But some observers aren’t ready to count Barak out just yet.

    A former Israeli military chief of staff who rose rapidly to the top of Israeli politics as self-proclaimed heir to the politically moderate-yet-security-hawkish precepts of slain Israeli leader Yitzhak Rabin, Barak broke away early last year from the Labor Party he led to retain his seat in Prime Minister Benjamin Netanyahu’s right-wing coalition government.

    If Netanyahu wins big, as expected, in the upcoming election and insists — in the interest of national security — on appointing a proven, yet unelected leader in the top security post, Barak may not need to vacate his 14th-floor offices at Ministry of Defense headquarters here, observers said.

    Others, however, said that scenario is unlikely, and not because of Barak’s desire to spend more time with family or to allow “new people to enter senior positions in Israeli politics,” as he told reporters on Nov. 26.

    Skeptics of the Barak comeback scenario cite the decisive rightward shift in Netanyahu’s Likud Party and its merger with Lieberman’s ultranationalist Yisrael Beiteinu (Israel Our Home) Party.

    “With Netanyahu, he might have managed to close a deal, but Lieberman is a different story entirely. Anyone who has been listening to Lieberman lately can only conclude that while the Defense Ministry is part of Barak’s past and present, with Lieberman at the top, it will not be in his future,” wrote Ha’aretz political analyst Yossi Verter in Nov. 27 editions of Israel’s respected daily paper.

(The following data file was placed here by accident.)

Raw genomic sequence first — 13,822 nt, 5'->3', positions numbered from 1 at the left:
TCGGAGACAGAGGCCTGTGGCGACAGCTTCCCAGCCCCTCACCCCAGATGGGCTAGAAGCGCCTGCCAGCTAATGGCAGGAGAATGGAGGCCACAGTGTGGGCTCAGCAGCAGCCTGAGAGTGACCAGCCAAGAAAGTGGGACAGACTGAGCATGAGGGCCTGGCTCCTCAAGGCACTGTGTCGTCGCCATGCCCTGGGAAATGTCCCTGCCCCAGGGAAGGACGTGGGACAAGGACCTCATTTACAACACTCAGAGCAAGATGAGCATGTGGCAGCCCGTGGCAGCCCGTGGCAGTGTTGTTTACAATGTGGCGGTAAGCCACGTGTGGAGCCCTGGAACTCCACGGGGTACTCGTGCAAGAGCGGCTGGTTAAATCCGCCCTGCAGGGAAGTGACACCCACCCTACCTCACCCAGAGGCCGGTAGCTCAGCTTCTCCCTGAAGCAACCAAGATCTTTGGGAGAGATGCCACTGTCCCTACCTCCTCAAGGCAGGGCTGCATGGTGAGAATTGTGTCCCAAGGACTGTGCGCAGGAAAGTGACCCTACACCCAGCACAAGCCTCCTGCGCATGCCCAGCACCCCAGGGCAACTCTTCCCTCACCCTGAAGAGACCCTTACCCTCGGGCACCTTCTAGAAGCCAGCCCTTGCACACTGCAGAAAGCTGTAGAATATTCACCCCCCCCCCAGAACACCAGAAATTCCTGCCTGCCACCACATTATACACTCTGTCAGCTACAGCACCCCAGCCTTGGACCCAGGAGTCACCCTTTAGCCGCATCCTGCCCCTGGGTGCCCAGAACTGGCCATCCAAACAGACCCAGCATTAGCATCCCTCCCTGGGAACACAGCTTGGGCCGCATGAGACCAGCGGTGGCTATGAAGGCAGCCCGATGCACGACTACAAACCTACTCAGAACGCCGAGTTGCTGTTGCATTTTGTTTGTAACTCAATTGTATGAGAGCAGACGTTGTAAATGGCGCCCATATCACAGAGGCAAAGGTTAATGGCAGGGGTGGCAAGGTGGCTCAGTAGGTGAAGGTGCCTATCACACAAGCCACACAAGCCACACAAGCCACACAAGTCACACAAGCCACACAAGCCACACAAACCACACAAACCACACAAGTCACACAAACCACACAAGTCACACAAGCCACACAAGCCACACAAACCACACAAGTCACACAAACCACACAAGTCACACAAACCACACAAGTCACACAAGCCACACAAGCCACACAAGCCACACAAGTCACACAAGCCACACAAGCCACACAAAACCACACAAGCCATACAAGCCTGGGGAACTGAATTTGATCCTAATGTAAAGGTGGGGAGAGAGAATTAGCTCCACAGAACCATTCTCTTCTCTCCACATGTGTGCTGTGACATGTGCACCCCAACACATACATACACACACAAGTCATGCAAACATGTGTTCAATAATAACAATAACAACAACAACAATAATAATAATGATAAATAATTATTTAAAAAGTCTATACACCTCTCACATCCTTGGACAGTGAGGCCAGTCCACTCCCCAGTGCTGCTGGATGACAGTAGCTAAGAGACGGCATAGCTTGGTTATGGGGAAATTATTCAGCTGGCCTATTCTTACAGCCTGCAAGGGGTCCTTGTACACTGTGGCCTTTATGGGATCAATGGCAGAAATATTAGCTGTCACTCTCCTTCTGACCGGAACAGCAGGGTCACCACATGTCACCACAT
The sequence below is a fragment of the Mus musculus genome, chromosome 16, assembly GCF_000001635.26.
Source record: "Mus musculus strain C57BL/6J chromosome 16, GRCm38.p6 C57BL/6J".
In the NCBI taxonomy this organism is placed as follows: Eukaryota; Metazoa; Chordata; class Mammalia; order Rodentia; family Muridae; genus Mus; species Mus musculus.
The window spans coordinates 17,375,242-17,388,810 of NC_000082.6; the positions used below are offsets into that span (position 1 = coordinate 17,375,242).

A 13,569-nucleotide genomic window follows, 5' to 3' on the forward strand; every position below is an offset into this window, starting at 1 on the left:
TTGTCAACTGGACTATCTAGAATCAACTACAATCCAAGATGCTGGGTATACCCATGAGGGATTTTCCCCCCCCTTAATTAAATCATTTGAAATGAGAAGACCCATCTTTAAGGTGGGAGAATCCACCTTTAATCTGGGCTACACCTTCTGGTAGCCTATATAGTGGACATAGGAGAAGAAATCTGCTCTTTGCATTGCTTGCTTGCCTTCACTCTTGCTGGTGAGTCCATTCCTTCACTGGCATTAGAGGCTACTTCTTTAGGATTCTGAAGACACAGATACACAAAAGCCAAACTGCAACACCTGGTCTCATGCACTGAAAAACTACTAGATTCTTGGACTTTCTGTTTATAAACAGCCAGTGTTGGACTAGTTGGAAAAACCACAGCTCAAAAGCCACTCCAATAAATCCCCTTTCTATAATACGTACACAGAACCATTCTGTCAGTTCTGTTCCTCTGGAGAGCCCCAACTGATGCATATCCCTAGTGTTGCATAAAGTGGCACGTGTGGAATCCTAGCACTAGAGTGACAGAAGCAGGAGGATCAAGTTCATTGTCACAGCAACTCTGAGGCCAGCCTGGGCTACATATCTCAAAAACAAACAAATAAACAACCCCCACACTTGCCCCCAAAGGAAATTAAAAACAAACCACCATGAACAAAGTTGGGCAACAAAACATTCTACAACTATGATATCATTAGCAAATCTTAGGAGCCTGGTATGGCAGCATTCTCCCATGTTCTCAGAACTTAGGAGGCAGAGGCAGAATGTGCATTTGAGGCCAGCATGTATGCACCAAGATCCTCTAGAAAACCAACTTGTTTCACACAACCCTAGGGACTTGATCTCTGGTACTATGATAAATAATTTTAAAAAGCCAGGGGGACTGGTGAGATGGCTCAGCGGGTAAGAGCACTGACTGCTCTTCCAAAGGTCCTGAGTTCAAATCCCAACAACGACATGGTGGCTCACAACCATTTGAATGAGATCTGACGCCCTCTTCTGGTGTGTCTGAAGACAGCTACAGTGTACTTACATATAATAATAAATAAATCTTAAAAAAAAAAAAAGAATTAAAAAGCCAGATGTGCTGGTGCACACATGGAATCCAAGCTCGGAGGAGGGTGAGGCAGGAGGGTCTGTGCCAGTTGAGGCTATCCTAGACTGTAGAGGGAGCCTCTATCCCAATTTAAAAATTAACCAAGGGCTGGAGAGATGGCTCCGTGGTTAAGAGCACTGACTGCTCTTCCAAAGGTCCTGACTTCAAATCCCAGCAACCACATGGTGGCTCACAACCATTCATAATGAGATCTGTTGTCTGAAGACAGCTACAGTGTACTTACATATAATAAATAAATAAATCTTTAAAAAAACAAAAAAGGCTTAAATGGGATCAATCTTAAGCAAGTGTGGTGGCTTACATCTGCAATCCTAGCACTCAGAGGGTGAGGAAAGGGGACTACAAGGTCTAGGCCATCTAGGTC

Netanyahu won’t risk losing support of party hard-liners by inviting Barak back into government, said Rami Tal, a veteran Israeli commentator and book editor for Israel’s Yediot Ahronot who worked with Netanyahu and nearly a dozen other top political figures on autobiographies.

    And that assumes, many here added, that Netanyahu still wants Barak as his wingman in the MoD after their public rift over the need for Washington’s support as a prerequisite for military action in Iran.

    Tal said the results from last week’s Likud Party primary, in which moderate party veterans such as Minister of Intelligence and Atomic Energy Dan Meridor were ousted in favor of extremists, “proved that Netanyahu lost control of his party.”

    In a Nov. 27 interview, Tal likened Netanyahu’s predicament in the upcoming election to that of the U.S. Republican Party, where “those in leadership positions are much further to the right of average Republican voters.”

    Netanyahu, according to Tal, “wants to repair relations with Turkey and wants results vis a vis Iran, which means he needs a defense minister with a mandate to operate ... and you can’t operate without significant party support.”

    Ya’alon From Likud